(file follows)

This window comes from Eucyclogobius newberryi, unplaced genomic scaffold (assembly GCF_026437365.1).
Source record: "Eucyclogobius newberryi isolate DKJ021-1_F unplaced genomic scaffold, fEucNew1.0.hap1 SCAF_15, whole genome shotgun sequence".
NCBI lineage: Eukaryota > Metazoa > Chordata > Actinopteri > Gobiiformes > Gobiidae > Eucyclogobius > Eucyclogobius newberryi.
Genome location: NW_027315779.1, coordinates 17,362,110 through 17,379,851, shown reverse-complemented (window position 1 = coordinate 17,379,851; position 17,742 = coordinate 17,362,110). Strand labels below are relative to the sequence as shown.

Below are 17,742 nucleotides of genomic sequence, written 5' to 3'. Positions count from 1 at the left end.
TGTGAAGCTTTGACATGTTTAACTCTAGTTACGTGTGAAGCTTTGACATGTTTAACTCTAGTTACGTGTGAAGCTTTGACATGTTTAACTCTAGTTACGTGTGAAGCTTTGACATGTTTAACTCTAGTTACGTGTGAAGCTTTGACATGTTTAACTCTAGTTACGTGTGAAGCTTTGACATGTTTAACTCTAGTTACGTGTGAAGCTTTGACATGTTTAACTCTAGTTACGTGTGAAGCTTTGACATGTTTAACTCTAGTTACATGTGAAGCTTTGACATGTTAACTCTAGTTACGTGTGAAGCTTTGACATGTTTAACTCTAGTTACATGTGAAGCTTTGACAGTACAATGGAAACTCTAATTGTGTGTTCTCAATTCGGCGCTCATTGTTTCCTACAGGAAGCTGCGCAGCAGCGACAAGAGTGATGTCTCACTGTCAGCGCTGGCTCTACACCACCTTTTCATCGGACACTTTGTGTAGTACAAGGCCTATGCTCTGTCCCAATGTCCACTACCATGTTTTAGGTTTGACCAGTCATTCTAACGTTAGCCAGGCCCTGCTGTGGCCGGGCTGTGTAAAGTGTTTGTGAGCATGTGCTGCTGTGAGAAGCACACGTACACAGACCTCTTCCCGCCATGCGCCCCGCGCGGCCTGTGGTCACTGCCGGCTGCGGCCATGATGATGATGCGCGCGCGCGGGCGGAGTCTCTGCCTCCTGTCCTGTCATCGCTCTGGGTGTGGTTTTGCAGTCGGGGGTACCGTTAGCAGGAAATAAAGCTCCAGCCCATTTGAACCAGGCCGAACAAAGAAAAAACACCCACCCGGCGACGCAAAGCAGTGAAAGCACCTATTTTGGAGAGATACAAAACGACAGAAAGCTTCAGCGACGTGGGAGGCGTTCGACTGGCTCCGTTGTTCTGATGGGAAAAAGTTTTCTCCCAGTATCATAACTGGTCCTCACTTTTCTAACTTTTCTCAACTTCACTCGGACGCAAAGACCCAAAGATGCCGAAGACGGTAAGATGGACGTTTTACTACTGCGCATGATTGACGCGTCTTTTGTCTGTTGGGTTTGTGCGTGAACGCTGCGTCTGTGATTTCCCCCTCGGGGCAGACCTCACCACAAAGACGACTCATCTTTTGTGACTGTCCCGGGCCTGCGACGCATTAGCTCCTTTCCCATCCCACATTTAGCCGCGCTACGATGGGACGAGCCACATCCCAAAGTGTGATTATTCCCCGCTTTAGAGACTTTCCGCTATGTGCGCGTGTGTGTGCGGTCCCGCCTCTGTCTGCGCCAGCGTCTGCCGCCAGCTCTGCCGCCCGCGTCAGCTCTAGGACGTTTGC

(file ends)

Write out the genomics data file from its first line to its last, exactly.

This window comes from Eucyclogobius newberryi, unplaced genomic scaffold (assembly GCF_026437365.1).
Source record: "Eucyclogobius newberryi isolate DKJ021-1_F unplaced genomic scaffold, fEucNew1.0.hap1 SCAF_15, whole genome shotgun sequence".
NCBI lineage: Eukaryota > Metazoa > Chordata > Actinopteri > Gobiiformes > Gobiidae > Eucyclogobius > Eucyclogobius newberryi.
Genome location: NW_027315779.1, coordinates 17,362,110 through 17,379,851, shown reverse-complemented (window position 1 = coordinate 17,379,851; position 17,742 = coordinate 17,362,110). Strand labels below are relative to the sequence as shown.

Below are 17,742 nucleotides of genomic sequence, written 5' to 3'. Positions count from 1 at the left end.
TGTGAAGCTTTGACATGTTTAACTCTAGTTACGTGTGAAGCTTTGACATGTTTAACTCTAGTTACGTGTGAAGCTTTGACATGTTTAACTCTAGTTACGTGTGAAGCTTTGACATGTTTAACTCTAGTTACGTGTGAAGCTTTGACATGTTTAACTCTAGTTACGTGTGAAGCTTTGACATGTTTAACTCTAGTTACGTGTGAAGCTTTGACATGTTTAACTCTAGTTACGTGTGAAGCTTTGACATGTTTAACTCTAGTTACATGTGAAGCTTTGACATGTTAACTCTAGTTACGTGTGAAGCTTTGACATGTTTAACTCTAGTTACATGTGAAGCTTTGACAGTACAATGGAAACTCTAATTGTGTGTTCTCAATTCGGCGCTCATTGTTTCCTACAGGAAGCTGCGCAGCAGCGACAAGAGTGATGTCTCACTGTCAGCGCTGGCTCTACACCACCTTTTCATCGGACACTTTGTGTAGTACAAGGCCTATGCTCTGTCCCAATGTCCACTACCATGTTTTAGGTTTGACCAGTCATTCTAACGTTAGCCAGGCCCTGCTGTGGCCGGGCTGTGTAAAGTGTTTGTGAGCATGTGCTGCTGTGAGAAGCACACGTACACAGACCTCTTCCCGCCATGCGCCCCGCGCGGCCTGTGGTCACTGCCGGCTGCGGCCATGATGATGATGCGCGCGCGCGGGCGGAGTCTCTGCCTCCTGTCCTGTCATCGCTCTGGGTGTGGTTTTGCAGTCGGGGGTACCGTTAGCAGGAAATAAAGCTCCAGCCCATTTGAACCAGGCCGAACAAAGAAAAAACACCCACCCGGCGACGCAAAGCAGTGAAAGCACCTATTTTGGAGAGATACAAAACGACAGAAAGCTTCAGCGACGTGGGAGGCGTTCGACTGGCTCCGTTGTTCTGATGGGAAAAAGTTTTCTCCCAGTATCATAACTGGTCCTCACTTTTCTAACTTTTCTCAACTTCACTCGGACGCAAAGACCCAAAGATGCCGAAGACGGTAAGATGGACGTTTTACTACTGCGCATGATTGACGCGTCTTTTGTCTGTTGGGTTTGTGCGTGAACGCTGCGTCTGTGATTTCCCCCTCGGGGCAGACCTCACCACAAAGACGACTCATCTTTTGTGACTGTCCCGGGCCTGCGACGCATTAGCTCCTTTCCCATCCCACATTTAGCCGCGCTACGATGGGACGAGCCACATCCCAAAGTGTGATTATTCCCCGCTTTAGAGACTTTCCGCTATGTGCGCGTGTGTGTGCGGTCCCGCCTCTGTCTGCGCCAGCGTCTGCCGCCAGCTCTGCCGCCCGCGTCAGCTCTAGGACGTTTGC